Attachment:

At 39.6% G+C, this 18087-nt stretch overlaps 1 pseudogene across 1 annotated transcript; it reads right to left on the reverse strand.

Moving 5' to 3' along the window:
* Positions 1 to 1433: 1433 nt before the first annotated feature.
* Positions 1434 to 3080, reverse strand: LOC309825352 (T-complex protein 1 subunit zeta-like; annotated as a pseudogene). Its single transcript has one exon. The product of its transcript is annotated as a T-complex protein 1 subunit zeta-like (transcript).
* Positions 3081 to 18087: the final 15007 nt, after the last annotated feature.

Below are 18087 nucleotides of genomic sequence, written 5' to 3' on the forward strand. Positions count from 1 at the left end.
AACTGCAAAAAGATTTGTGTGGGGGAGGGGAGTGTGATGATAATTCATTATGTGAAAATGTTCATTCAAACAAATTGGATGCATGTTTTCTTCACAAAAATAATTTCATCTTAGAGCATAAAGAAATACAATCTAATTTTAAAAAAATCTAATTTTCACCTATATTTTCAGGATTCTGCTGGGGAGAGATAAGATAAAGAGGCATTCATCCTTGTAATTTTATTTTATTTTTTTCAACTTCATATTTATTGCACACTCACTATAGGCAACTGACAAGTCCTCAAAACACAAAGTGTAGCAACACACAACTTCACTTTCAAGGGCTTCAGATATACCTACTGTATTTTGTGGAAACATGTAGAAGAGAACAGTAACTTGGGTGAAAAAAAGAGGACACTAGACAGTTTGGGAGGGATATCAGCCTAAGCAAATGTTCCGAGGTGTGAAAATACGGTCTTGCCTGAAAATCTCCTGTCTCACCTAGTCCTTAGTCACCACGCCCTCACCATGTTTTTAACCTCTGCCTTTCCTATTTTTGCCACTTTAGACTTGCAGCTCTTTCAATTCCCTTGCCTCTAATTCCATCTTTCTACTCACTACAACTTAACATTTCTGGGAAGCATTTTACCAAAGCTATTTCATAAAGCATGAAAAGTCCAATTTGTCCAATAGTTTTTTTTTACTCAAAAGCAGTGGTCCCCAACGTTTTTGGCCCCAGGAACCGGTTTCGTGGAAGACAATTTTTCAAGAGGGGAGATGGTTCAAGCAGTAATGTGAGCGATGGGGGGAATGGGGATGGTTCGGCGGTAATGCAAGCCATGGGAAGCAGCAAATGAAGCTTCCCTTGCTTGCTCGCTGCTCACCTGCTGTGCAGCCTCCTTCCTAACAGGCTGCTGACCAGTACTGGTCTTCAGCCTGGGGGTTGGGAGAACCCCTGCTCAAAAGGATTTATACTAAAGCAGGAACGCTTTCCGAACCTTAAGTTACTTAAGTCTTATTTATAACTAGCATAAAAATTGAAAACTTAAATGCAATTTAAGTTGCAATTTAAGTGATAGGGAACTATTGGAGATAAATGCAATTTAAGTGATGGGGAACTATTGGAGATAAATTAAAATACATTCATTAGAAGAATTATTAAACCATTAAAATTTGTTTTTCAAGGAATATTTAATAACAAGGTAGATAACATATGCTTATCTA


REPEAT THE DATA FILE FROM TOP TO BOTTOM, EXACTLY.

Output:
At 39.6% G+C, this 18087-nt stretch overlaps 1 pseudogene across 1 annotated transcript; it reads right to left on the reverse strand.

Moving 5' to 3' along the window:
* Positions 1 to 1433: 1433 nt before the first annotated feature.
* Positions 1434 to 3080, reverse strand: LOC309825352 (T-complex protein 1 subunit zeta-like; annotated as a pseudogene). Its single transcript has one exon. The product of its transcript is annotated as a T-complex protein 1 subunit zeta-like (transcript).
* Positions 3081 to 18087: the final 15007 nt, after the last annotated feature.

Below are 18087 nucleotides of genomic sequence, written 5' to 3' on the forward strand. Positions count from 1 at the left end.
AACTGCAAAAAGATTTGTGTGGGGGAGGGGAGTGTGATGATAATTCATTATGTGAAAATGTTCATTCAAACAAATTGGATGCATGTTTTCTTCACAAAAATAATTTCATCTTAGAGCATAAAGAAATACAATCTAATTTTAAAAAAATCTAATTTTCACCTATATTTTCAGGATTCTGCTGGGGAGAGATAAGATAAAGAGGCATTCATCCTTGTAATTTTATTTTATTTTTTTCAACTTCATATTTATTGCACACTCACTATAGGCAACTGACAAGTCCTCAAAACACAAAGTGTAGCAACACACAACTTCACTTTCAAGGGCTTCAGATATACCTACTGTATTTTGTGGAAACATGTAGAAGAGAACAGTAACTTGGGTGAAAAAAAGAGGACACTAGACAGTTTGGGAGGGATATCAGCCTAAGCAAATGTTCCGAGGTGTGAAAATACGGTCTTGCCTGAAAATCTCCTGTCTCACCTAGTCCTTAGTCACCACGCCCTCACCATGTTTTTAACCTCTGCCTTTCCTATTTTTGCCACTTTAGACTTGCAGCTCTTTCAATTCCCTTGCCTCTAATTCCATCTTTCTACTCACTACAACTTAACATTTCTGGGAAGCATTTTACCAAAGCTATTTCATAAAGCATGAAAAGTCCAATTTGTCCAATAGTTTTTTTTTACTCAAAAGCAGTGGTCCCCAACGTTTTTGGCCCCAGGAACCGGTTTCGTGGAAGACAATTTTTCAAGAGGGGAGATGGTTCAAGCAGTAATGTGAGCGATGGGGGGAATGGGGATGGTTCGGCGGTAATGCAAGCCATGGGAAGCAGCAAATGAAGCTTCCCTTGCTTGCTCGCTGCTCACCTGCTGTGCAGCCTCCTTCCTAACAGGCTGCTGACCAGTACTGGTCTTCAGCCTGGGGGTTGGGAGAACCCCTGCTCAAAAGGATTTATACTAAAGCAGGAACGCTTTCCGAACCTTAAGTTACTTAAGTCTTATTTATAACTAGCATAAAAATTGAAAACTTAAATGCAATTTAAGTTGCAATTTAAGTGATAGGGAACTATTGGAGATAAATGCAATTTAAGTGATGGGGAACTATTGGAGATAAATTAAAATACATTCATTAGAAGAATTATTAAACCATTAAAATTTGTTTTTCAAGGAATATTTAATAACAAGGTAGATAACATATGCTTATCTA